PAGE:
The hustle and bustle of the holiday season can stop creativity dead in its tracks. With such busy lives, how do writers keep the goal in front of them? How do they sustain momentum?
If you’re the writer’s bestie, a romance reader, I’m guessing you wonder, too. How do writers overcome injury, death of a loved one, switching careers, jobs, or passions, committing to a major project, moving house, or raising a family—all this to stay on track with the dream? My own writing went underground from my mother’s death in 1991 to about four or five years ago. I met my then-contract obligation to Harlequin Books in summer 1992, but it was a struggle. So I can talk about loss, trauma, staying the course (or not) and coming back to writing when the brain isn’t as young. But let’s be positive.
How do we overcome all hesitation and crisis to sustain that haunting dream of being a published writer?
“Learning to write in a world where I am the sole provider and have multiple demanding obligations is a huge challenge,” says Frances Amati (“Heart Hound” in the anthology Romancing the Pages). “I had to learn to carve out niches of opportunity and to quiet my mind to listen when the universe speaks to me. It’s about being organized and effective with the little time I have. I can’t feel guilty about what I didn’t do; it is a waste of energy. I need to focus on what I can/did do, no matter how small.”
Here’s a list of focus aids (must be done regularly to keep up the spirit):
- Frequent walks on the beach or in the woods, prayer, or listening to music.
- Luxurious weekly bubble baths, with or without the drinkable bubbly.
- Writing daily positive statements such as “I’m writing and loving it every day!” “I’m paying for my house on the Pacific with my writing!” “I’m expressing my misery through my writing—and loving it!” or “I’m writing. How can it get better than this?”
- Counseling therapy. Chocolate therapy. Shopping therapy. All three, once a week!
- Writing out your woes in a diary or to a fictitious person; mine is a letter to grandma, though both grandmas are gone.
- Long showers. Meditation. Creative cooking. Working with animals.
- Setting an “easy” writing schedule. A realistic one, even if it’s a half-hour a week.
- Doing timed writings, sequential 15-minute blaze-writing sessions to get the juices flowing.
- Allowing yourself to write crap. Every day. Thanks for the tip, Anne Lamott.
Although there’s no sure answer, the most powerful insider trick to staying motivated is to belong to a positive, driven, professionally-oriented support or critique group, even it’s one other writer. Although I was teaching and mentoring authors back in ’91-92, I did not have a critique group that I could go to for criticism, support, and encouragement. If I had, perhaps I’d be onto my 40th book instead of my 7th.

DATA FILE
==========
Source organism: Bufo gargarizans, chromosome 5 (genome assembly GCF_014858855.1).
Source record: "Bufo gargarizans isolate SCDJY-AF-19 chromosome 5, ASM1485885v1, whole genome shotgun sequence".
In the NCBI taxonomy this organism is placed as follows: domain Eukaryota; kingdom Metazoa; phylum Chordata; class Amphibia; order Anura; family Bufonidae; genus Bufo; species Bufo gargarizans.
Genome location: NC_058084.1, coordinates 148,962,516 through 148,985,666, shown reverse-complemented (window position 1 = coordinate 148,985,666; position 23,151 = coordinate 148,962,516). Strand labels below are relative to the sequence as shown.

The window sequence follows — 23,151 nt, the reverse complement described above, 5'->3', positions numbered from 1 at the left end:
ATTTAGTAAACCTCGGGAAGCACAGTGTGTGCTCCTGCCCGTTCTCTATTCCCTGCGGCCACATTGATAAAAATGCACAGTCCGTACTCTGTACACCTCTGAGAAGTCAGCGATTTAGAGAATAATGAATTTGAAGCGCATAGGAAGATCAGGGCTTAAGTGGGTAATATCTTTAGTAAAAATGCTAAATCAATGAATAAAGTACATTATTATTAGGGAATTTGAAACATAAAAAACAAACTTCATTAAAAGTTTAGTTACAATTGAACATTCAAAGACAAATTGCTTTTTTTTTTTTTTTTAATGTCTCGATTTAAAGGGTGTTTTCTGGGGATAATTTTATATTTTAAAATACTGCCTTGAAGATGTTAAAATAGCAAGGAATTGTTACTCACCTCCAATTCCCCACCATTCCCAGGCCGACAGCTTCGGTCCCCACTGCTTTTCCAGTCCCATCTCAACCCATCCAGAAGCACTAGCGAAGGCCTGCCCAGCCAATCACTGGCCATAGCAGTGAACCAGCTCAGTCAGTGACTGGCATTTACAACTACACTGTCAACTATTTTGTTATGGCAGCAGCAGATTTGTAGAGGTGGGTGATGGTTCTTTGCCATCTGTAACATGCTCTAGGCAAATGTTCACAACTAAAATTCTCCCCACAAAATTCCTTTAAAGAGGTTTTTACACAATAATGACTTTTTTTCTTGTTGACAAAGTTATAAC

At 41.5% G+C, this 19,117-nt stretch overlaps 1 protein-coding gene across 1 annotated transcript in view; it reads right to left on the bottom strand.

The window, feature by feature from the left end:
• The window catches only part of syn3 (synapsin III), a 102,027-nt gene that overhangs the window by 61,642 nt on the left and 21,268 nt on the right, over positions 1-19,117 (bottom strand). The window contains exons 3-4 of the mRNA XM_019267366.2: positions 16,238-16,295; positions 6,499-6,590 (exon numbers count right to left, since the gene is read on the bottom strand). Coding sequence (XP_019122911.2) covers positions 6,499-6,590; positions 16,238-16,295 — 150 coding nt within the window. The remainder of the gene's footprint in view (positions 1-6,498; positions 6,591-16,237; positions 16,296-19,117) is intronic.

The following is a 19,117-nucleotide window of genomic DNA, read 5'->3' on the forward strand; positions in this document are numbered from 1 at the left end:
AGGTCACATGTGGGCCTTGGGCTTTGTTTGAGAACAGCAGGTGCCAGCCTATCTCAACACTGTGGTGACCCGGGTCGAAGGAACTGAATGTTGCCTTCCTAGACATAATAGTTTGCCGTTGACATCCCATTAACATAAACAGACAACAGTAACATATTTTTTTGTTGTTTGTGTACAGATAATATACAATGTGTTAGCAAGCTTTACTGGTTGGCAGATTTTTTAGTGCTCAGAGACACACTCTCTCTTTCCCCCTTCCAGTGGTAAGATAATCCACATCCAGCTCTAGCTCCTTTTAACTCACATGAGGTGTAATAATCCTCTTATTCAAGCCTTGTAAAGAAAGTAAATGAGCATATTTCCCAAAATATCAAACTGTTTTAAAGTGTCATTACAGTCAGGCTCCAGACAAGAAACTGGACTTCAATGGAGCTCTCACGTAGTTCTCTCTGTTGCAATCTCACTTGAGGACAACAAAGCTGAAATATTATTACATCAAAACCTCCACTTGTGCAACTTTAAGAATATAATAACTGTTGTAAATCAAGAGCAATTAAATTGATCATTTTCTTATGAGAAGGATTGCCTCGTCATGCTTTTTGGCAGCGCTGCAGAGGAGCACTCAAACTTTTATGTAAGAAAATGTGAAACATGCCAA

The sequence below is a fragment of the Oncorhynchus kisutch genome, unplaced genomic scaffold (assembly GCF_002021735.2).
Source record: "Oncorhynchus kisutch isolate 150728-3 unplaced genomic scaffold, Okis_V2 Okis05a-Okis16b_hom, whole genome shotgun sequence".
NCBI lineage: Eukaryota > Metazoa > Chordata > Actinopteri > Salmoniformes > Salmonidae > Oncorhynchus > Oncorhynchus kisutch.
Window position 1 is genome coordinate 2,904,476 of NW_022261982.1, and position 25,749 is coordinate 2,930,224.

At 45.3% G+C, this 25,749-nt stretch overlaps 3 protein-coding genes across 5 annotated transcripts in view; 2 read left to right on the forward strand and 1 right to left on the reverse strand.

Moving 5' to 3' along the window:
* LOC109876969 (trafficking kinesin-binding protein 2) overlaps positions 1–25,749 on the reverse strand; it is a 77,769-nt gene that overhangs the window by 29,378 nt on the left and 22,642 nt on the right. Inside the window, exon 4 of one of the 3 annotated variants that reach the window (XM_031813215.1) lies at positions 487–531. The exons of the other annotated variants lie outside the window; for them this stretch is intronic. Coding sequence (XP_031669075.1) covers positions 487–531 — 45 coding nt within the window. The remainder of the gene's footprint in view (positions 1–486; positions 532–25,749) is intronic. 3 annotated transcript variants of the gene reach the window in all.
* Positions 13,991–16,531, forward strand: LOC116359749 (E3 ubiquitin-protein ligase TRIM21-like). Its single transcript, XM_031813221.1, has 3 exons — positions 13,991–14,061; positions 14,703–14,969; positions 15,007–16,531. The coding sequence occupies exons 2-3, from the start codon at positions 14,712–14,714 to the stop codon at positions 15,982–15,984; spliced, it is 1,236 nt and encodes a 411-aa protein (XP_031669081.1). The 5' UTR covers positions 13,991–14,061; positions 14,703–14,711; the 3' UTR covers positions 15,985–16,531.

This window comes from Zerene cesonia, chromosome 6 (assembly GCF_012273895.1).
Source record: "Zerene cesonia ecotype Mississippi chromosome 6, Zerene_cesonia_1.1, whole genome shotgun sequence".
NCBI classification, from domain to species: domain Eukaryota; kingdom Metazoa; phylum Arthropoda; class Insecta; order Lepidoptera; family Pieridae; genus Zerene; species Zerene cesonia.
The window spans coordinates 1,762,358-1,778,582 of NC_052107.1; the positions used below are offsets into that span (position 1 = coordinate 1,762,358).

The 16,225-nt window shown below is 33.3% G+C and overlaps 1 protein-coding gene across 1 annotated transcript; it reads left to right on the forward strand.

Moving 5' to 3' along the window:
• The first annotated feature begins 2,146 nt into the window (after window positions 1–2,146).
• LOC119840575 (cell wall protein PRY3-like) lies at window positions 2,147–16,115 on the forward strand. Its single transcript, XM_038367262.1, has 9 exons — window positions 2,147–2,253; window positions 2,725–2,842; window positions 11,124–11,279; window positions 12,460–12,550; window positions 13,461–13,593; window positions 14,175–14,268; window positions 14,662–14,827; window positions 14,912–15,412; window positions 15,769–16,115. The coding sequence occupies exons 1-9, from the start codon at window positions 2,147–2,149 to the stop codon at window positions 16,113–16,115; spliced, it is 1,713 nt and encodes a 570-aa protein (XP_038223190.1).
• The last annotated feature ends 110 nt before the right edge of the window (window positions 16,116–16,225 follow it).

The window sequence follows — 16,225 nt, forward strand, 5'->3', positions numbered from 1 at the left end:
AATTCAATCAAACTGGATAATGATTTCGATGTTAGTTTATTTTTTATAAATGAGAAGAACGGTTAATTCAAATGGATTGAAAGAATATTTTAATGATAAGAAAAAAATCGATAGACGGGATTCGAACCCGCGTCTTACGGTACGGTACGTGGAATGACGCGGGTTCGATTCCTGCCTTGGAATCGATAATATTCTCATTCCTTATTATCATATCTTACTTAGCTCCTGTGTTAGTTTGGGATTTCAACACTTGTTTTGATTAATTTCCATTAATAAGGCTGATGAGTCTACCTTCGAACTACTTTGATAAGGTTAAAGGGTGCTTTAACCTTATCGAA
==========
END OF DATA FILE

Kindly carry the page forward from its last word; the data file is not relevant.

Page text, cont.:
Thankfully today I have best-selling author Debra Holland (the Montana Sky series and others) as well as several other of my brightest students available for feedback. The Brontë sisters, Charles Dickens, in fact many in the literary cannon had critique groups—letter-writing, home visits, luncheons in London, and periodic discussion/critiquing get-togethers. Famously, the Algonquin Roundtable in New York in the 1920s featured meetings with writers, artists, and critics who played cribbage and poker and enjoyed daily luncheons and discussions. We have an offshoot today called the writer’s conference, where we learn craft techniques, stay up on market trends, and network with our fellows.
In year-round writing courses and critique groups, I do as much as humanly possible to keep writers motivated, but ultimately the drive has to come from within. “The support will help but the drive must be there no matter what,” asserts Alexis Montgomery (Seducing Susan). “I always think back to Karen Robards saying she wrote her first book during bathroom breaks at work, balancing a yellow legal pad on her lap…it doesn’t get more driven than that.”
One of my Wednesday-night-group writers has been in the group since the 1990’s; Dennis Phinney has written six books, has a top agent, and hasn’t sold. A full-time engineer, he’s still producing amazing work, coming to meetings, and submitting his novels and stories to criticism. It keeps him motivated; it keeps him constantly improving.
There are lots of ways to stay on course. Setting butt in chair is the first step. But like Frances Amati and so many of us, quitting the day job isn’t an option. “Thomas Hardy was an architect,” Phinney points out. “Herman Melville worked in a customs office. Today many work as teachers.” As babysitters, physicians, homemakers, scientists, therapists. As pilots, stage directors, managers, and singers. As explorers and tinkerers.
“So the dream becomes to share epiphanies and to create a work or two of excellence, or maybe even just one really great short story,” Phinney adds. “The goal is to help [readers] to think, to ask questions, to laugh, to love, to see the miracles in everyday existence; it’s also to set forth your own truth in all its damnable ambiguity.”
I couldn’t say it better.
Two closing pieces of advice: 1) Don’t do it for the money. (It may well come.) 2) Quitting is not an option.
Best-selling author Louella Nelson is an award-winning writing instructor in Orange County, CA. Her next novel, Rye’s Reprieve, will release in February 2016. www.LouellaNelson.com Graphic image by the author.
This article first appeared in the December 2015 issue of The Romance Insider.
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